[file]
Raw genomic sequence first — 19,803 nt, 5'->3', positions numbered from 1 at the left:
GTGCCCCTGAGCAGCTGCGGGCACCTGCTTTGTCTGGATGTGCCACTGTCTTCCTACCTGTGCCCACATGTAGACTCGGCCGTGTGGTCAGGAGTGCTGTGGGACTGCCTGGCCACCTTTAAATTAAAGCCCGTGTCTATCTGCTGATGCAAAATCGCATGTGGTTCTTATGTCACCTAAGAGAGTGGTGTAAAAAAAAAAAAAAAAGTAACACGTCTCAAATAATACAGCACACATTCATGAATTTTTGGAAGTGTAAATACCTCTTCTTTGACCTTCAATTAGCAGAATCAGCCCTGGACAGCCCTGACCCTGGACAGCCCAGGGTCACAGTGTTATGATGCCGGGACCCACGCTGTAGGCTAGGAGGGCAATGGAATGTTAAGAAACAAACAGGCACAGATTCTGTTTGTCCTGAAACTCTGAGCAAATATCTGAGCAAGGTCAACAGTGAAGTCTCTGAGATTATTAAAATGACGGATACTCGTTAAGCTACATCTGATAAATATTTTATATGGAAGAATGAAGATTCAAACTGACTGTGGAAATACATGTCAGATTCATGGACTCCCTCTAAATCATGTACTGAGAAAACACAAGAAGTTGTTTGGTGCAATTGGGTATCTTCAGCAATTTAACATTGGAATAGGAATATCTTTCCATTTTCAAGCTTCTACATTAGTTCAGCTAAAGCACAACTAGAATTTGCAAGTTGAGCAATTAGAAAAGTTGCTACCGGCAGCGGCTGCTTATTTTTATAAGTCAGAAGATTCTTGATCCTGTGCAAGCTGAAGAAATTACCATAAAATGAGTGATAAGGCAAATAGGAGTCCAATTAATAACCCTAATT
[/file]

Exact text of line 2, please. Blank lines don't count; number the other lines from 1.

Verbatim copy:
GTGCCCCTGAGCAGCTGCGGGCACCTGCTTTGTCTGGATGTGCCACTGTCTTCCTACCTGTGCCCACATGTAGACTCGGCCGTGTGGTCAGGAGTGCTGTGGGACTGCCTGGCCACCTTTAAATTAAAGCCCGTGTCTATCTGCTGATGCAAAATCGCATGTGGTTCTTATGTCACCTAAGAGAGTGGTGTAAAAAAAAAAAAAAAAGTAACACGTCTCAAATAATACAGCACACATTCATGAATTTTTGGAAGTGTAAATACCTCTTCTTTGACCTTCAATTAGCAGAATCAGCCCTGGACAGCCCTGACCCTGGACAGCCCAGGGTCACAGTGTTATGATGCCGGGACCCACGCTGTAGGCTAGGAGGGCAATGGAATGTTAAGAAACAAACAGGCACAGATTCTGTTTGTCCTGAAACTCTGAGCAAATATCTGAGCAAGGTCAACAGTGAAGTCTCTGAGATTATTAAAATGACGGATACTCGTTAAGCTACATCTGATAAATATTTTATATGGAAGAATGAAGATTCAAACTGACTGTGGAAATACATGTCAGATTCATGGACTCCCTCTAAATCATGTACTGAGAAAACACAAGAAGTTGTTTGGTGCAATTGGGTATCTTCAGCAATTTAACATTGGAATAGGAATATCTTTCCATTTTCAAGCTTCTACATTAGTTCAGCTAAAGCACAACTAGAATTTGCAAGTTGAGCAATTAGAAAAGTTGCTACCGGCAGCGGCTGCTTATTTTTATAAGTCAGAAGATTCTTGATCCTGTGCAAGCTGAAGAAATTACCATAAAATGAGTGATAAGGCAAATAGGAGTCCAATTAATAACCCTAATT